Editorials

The Senate gutted their fake reform bill. Will police groups negotiate in good faith?

What lawmakers said about bill to set rules around deadly use of force by police

Assembly members Shirley Weber and Kevin McCarty introduce AB 392 designed to set standards for the deadly use of force by police. They used the Stephon Clark shooting in Sacramento as one example of unnecessary use of force by officers.
Up Next
Assembly members Shirley Weber and Kevin McCarty introduce AB 392 designed to set standards for the deadly use of force by police. They used the Stephon Clark shooting in Sacramento as one example of unnecessary use of force by officers.

The movement to reform the use of deadly force by police scored a major victory Tuesday. Senate Bill 230, which was designed by police groups to undermine meaningful reform, met a stunning defeat in committee.

The Senate Public Safety Committee forced the bill’s author, Anna Caballero (D-Salinas), to strip key provisions from the bill. As a result, SB 230 no longer directly threatens to undermine a stronger legislative effort regarding police use of force, Assembly Bill 392, authored by Assemblymember Shirley Weber (D-San Diego).

The committee also “joined” SB 230 with AB 392. This means the police-sponsored bill can’t pass unless Weber’s does. In effect, this puts an end to the law enforcement lobby’s effort to replace AB 392 with their weak window dressing bill.

But the intense debate over how to reform California’s deadly force standard is just beginning. Opponents of AB 392 will have many opportunities to water down or stop the bill this year. They just won’t be able to propose SB 230 as a substitute.

The amended version of SB 230 focuses only on providing more training for police officers. From now on, it is AB 392 that will deal with revising the standard for when law enforcement officers are legally permitted to use deadly force.

It’s hard to overstate the magnitude of this shift. The conflict between the two bills has hinged on the competing definitions for the deadly force standard.

Police groups want to preserve the current standard, set forth in a patchwork of statutes dating back to the 1870s, which allows police officers to use deadly force when they consider it “reasonable” to do so. This vague rule has resulted in the unnecessary deaths of unarmed civilians, a disproportionate number of them people of color.

AB 392 would fundamentally transform this deadly force standard. The bill – known as the “California Act to Save Lives” – would permit use of deadly force only when necessary to protect the lives of officers or citizens, mandating de-escalation when possible. It would also hold officers accountable when they violate the deadly force rules.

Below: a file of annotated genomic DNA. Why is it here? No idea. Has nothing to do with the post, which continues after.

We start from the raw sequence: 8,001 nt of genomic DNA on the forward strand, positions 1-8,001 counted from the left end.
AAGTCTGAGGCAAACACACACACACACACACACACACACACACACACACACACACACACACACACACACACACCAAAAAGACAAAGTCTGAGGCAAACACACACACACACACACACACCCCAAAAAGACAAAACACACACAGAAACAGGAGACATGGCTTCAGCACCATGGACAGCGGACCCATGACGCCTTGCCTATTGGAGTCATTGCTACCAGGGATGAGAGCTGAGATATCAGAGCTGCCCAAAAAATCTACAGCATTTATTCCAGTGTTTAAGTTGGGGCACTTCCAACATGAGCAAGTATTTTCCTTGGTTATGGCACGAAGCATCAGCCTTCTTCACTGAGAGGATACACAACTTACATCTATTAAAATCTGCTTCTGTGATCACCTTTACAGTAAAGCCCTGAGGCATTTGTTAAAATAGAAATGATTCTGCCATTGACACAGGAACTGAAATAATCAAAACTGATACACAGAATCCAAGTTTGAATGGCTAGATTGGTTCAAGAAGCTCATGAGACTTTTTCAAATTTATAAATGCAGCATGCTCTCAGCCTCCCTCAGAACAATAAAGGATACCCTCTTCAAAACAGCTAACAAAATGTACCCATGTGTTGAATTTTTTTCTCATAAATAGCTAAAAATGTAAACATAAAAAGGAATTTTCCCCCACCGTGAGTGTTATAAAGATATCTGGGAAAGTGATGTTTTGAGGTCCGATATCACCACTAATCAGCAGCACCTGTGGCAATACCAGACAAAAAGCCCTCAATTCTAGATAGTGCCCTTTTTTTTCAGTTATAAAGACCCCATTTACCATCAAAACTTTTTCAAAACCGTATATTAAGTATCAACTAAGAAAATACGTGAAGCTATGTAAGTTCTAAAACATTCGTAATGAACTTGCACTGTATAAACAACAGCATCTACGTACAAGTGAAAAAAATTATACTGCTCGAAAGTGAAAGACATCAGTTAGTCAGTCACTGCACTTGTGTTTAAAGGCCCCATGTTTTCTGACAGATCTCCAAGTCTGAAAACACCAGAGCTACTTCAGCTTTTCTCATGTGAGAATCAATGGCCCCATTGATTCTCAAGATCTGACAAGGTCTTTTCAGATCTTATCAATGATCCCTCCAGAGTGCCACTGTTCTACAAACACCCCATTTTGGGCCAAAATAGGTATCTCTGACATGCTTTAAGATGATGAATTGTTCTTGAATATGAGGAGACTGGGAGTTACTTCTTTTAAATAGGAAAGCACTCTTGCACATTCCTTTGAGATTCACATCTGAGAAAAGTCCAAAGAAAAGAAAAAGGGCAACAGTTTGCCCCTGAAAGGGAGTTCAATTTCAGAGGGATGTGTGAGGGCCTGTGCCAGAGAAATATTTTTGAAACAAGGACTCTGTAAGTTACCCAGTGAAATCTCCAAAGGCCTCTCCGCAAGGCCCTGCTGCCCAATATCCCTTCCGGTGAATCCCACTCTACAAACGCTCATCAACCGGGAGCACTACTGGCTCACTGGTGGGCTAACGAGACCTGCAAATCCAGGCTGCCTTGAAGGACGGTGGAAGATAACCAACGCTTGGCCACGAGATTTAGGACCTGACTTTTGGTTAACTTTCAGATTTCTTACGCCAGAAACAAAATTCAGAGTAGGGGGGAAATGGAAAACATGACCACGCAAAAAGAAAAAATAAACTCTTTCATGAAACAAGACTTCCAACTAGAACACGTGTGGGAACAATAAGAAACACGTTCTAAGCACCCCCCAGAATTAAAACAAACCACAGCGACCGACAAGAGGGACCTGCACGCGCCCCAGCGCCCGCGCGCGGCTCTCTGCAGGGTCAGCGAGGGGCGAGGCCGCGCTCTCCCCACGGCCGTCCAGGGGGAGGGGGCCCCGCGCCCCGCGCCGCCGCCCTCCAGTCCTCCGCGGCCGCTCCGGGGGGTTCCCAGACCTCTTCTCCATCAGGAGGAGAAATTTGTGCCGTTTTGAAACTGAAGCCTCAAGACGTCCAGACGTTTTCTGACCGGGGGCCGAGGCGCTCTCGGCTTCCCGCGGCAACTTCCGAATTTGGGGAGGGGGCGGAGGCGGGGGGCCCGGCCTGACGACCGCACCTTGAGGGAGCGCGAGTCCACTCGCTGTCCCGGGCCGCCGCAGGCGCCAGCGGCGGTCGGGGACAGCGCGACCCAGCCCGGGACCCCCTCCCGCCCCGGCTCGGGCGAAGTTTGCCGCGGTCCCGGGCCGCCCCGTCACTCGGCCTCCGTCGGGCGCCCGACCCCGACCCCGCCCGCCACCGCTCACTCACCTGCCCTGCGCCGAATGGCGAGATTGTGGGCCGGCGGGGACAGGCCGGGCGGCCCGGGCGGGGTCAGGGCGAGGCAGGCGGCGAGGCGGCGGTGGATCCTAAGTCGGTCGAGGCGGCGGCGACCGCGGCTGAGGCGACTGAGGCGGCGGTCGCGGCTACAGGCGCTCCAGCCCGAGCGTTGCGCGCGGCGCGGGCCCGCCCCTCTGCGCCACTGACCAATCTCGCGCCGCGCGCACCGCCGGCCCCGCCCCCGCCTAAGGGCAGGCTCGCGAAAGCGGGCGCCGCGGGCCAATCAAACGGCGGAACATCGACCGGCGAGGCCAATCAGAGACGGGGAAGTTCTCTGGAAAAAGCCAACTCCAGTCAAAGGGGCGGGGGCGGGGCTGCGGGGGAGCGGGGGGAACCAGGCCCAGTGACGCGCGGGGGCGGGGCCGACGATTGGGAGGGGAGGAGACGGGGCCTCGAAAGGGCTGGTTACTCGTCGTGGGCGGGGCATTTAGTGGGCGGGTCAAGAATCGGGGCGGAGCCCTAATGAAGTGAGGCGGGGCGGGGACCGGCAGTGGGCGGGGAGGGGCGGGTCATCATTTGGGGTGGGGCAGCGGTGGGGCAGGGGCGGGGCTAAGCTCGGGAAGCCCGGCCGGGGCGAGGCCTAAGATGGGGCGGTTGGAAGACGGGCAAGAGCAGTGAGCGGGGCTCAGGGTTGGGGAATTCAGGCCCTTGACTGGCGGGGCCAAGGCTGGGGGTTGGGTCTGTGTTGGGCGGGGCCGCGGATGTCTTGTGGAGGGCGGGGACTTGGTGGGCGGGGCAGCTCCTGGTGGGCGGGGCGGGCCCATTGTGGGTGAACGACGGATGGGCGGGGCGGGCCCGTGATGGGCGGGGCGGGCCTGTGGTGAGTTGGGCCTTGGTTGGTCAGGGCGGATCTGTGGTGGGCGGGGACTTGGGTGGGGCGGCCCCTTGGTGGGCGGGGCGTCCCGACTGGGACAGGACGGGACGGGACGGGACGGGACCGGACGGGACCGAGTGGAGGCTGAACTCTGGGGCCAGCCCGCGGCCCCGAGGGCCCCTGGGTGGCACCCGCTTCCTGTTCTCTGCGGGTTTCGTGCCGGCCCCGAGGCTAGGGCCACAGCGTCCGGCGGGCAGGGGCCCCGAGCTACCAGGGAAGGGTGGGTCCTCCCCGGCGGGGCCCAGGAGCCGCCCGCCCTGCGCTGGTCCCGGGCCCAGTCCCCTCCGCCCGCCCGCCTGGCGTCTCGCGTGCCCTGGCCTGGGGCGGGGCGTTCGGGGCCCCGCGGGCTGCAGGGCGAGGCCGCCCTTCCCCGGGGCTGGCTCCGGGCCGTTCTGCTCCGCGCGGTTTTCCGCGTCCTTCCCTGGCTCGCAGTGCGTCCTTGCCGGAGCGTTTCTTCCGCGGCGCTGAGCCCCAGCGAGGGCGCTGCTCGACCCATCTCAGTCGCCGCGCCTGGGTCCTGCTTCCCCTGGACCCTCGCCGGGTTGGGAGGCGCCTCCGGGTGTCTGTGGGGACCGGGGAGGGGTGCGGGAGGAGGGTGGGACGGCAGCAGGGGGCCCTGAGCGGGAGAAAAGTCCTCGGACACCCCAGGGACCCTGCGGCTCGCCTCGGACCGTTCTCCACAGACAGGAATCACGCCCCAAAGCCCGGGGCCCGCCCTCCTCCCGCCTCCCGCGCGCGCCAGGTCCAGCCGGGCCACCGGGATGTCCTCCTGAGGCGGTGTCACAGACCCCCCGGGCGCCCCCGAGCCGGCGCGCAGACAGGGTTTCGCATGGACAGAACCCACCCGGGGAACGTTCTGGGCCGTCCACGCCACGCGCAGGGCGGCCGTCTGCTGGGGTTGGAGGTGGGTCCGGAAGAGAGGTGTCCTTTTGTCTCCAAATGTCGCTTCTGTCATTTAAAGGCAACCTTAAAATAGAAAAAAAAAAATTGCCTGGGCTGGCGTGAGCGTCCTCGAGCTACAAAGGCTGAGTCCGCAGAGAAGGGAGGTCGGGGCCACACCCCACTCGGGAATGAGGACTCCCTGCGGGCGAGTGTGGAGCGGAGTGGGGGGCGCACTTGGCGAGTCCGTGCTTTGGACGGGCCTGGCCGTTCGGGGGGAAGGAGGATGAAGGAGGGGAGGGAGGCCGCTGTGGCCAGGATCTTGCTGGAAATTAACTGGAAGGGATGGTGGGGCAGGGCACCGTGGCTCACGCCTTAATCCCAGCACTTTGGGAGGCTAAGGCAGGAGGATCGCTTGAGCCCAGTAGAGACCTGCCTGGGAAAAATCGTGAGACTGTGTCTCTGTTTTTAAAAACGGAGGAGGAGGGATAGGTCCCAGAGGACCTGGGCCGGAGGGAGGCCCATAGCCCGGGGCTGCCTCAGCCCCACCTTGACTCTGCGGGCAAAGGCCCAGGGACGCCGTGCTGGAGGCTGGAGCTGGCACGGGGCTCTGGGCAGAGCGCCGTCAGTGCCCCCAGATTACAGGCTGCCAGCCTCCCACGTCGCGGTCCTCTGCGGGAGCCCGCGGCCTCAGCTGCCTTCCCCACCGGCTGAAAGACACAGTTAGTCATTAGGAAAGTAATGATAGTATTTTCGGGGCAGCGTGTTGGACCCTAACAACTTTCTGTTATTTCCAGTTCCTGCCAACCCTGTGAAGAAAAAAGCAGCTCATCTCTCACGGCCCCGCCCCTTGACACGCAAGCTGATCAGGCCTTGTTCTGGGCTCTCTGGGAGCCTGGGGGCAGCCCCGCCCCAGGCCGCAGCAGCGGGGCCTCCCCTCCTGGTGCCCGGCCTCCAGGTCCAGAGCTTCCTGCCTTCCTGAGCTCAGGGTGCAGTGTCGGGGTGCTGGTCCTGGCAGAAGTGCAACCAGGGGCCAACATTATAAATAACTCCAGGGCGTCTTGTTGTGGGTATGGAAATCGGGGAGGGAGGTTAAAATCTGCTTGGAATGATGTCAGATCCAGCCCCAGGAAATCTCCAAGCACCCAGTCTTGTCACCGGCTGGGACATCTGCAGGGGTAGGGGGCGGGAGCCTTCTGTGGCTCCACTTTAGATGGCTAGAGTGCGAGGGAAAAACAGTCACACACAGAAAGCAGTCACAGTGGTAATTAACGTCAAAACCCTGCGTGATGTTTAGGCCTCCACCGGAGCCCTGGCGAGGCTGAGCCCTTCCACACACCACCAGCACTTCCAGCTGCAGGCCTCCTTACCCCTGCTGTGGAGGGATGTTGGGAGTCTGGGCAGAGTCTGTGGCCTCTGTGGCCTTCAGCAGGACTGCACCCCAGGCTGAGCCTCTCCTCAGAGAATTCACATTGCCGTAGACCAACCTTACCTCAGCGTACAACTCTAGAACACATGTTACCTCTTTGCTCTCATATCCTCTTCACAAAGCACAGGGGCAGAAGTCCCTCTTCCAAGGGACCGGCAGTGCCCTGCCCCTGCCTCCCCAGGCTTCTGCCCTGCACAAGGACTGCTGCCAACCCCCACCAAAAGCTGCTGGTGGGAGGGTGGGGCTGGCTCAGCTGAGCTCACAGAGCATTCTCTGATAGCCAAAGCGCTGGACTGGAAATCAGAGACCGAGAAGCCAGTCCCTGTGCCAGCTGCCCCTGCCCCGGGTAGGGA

We urge the Legislature to pass AB 392 in the strongest form possible so Gov. Gavin Newsom can sign it.

Earlier, we called on the Senate Public Safety Committee to vote against SB 230 because the bill’s only purpose was to undermine AB 392. We asked the committee to shelve SB 230 in committee and force Caballero to work with Weber on a consensus bill.

The committee did the next best thing, stripping the offending provisions and allowing it to go forward as a bill focused on police training. It’s a well-deserved victory for those who have marched in the streets and packed committee hearings to demand change.

On Tuesday, it took hours to work through all public comments. Californians traveled from every part of the state to share stories of loved ones killed by police. Their personal pain, coupled with civic action, is making significant change.

Yet the hard work begins now. Police groups, which have refused to negotiate with AB 392’s author despite promises to do so, will now be forced to engage. Or they might take a scorched earth approach and try to kill both bills, ensuring the status quo.

Hopefully, SB 230’s evisceration in committee will serve as a wake-up call to the law enforcement lobby that scare tactics they’ve traditionally used to wield power in the Capitol have lost some juice. The question now is whether they’ll be partners in shaping long-overdue reform, or if they will become an unreasonable player on the wrong side of history.

Related stories from Sacramento Bee

  Comments